Professor Hall first began working on malaria through a stroke of serendipity. After joining the Sanger Institute, where he was brought in to work on the fungal pathogen Aspergillus fumigatus, the chance arose to work on the Plasmodium genome. As the only person working on a eukaryotic pathogen at the time, Hall was the perfect candidate.
“It was a flagship genome project at that time,” says Hall. “Then, it was the biggest threat to human health by an infectious disease in the world.”
Malaria is still the sixth biggest cause of death overall in low income countries. “It was a fascinating organism to work on,” Hall enthuses as he recounts his early work. “It's such a highly specialised pathogen. It can enter your bloodstream and in a matter of minutes find your liver cells. Different genes then allow it to infect your red blood cells, which is when you start to show symptoms. Other forms are designed to affect mosquito cells, where it has its sexual cycle.”
Those trying to fight back against malaria face a difficult task because the malaria parasite has developed a cloak and dagger approach to infecting its human host. Normally, the immune system fights invaders by detecting antigens on the surface of infected cells. Plasmodium, however, can shuffle through multiple versions of these surface antigens and evade the immune system for months at a time.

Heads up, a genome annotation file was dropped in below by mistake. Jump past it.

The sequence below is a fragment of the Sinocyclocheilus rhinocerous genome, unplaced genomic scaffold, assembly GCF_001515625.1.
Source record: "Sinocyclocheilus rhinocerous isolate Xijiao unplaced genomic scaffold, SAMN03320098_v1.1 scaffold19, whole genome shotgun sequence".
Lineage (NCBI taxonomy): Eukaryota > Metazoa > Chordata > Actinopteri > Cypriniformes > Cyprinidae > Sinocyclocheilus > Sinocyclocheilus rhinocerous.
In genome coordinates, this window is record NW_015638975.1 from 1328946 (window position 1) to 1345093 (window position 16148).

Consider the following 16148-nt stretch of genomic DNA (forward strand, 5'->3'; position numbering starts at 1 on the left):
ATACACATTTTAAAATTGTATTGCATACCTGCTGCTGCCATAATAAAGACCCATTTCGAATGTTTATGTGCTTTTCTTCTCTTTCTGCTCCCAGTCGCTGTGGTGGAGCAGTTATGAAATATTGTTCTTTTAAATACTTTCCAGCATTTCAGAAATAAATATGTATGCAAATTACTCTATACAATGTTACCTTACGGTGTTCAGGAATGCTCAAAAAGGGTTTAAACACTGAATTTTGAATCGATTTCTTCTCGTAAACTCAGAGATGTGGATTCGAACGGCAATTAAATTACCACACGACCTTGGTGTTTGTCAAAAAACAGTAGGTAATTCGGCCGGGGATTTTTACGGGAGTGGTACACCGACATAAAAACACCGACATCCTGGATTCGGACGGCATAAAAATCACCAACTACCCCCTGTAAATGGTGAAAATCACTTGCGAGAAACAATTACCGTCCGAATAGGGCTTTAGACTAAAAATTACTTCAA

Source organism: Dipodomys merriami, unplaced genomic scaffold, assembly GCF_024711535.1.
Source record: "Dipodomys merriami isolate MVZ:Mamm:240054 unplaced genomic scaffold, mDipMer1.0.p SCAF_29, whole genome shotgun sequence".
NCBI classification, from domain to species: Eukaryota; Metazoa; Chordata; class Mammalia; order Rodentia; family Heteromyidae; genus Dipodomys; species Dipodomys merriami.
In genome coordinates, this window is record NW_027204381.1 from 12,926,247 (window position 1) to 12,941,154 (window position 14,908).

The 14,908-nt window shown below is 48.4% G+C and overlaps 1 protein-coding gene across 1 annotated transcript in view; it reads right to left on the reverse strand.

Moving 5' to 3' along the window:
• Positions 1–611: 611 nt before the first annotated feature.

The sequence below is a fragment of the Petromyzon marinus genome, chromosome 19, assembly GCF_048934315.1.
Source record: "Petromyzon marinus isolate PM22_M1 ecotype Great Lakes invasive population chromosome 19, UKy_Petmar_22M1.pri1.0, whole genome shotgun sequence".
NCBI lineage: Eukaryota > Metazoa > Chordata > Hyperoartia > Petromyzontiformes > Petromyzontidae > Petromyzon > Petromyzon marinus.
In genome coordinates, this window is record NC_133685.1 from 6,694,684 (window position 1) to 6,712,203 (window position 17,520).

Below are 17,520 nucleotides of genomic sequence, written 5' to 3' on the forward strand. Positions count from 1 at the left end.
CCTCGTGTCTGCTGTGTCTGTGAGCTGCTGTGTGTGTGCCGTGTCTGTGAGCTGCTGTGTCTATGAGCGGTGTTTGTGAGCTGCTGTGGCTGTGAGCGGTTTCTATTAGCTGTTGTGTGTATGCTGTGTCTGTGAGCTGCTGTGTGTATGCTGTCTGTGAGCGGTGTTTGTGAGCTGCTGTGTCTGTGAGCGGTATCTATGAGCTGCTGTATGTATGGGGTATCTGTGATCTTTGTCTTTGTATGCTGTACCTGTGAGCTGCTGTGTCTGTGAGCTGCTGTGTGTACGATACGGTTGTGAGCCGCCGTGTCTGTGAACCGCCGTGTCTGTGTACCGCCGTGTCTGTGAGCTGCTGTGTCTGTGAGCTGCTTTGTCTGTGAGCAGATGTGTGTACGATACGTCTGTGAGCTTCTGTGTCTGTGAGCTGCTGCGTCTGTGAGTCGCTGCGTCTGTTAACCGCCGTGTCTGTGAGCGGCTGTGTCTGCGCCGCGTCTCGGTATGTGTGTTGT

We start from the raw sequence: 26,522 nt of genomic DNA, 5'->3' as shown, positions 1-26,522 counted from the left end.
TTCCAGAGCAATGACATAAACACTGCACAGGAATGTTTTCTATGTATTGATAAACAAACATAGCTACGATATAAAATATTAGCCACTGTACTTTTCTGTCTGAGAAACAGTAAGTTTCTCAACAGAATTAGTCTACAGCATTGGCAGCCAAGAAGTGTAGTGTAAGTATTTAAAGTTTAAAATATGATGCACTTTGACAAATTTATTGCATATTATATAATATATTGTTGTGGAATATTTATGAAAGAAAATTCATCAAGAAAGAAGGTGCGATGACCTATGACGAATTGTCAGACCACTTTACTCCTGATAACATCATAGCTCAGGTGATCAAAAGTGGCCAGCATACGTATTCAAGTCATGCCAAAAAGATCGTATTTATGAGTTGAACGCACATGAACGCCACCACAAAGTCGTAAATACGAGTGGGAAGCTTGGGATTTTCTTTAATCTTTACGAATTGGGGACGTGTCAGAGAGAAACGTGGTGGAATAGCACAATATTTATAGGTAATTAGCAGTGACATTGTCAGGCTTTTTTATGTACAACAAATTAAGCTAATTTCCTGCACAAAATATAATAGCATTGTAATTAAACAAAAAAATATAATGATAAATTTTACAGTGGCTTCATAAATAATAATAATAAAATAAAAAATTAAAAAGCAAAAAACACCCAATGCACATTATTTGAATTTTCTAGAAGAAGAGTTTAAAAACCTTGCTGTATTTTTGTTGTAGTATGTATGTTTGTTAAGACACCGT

This is how the parasite manages to survive over the long dry months when mosquitoes are not around. It’s also one of the reasons malaria is so devilishly difficult to treat, and renders many attempts at making vaccines ineffective. Known as antigenic cycling, it’s something that Hall’s early genome work was able to get to the bottom of.
“One of the most exciting things we discovered was the structure of the chromosomes,” says Hall. “It turns out the genes that allow Plasmodium to do this antigenic cycling exist at the telomeres. They have a very specific orientation which allows recombination to change which of the genes is at the active telomere, and little cassette modules of different domains which can, through rare recombination events, generate new genes.”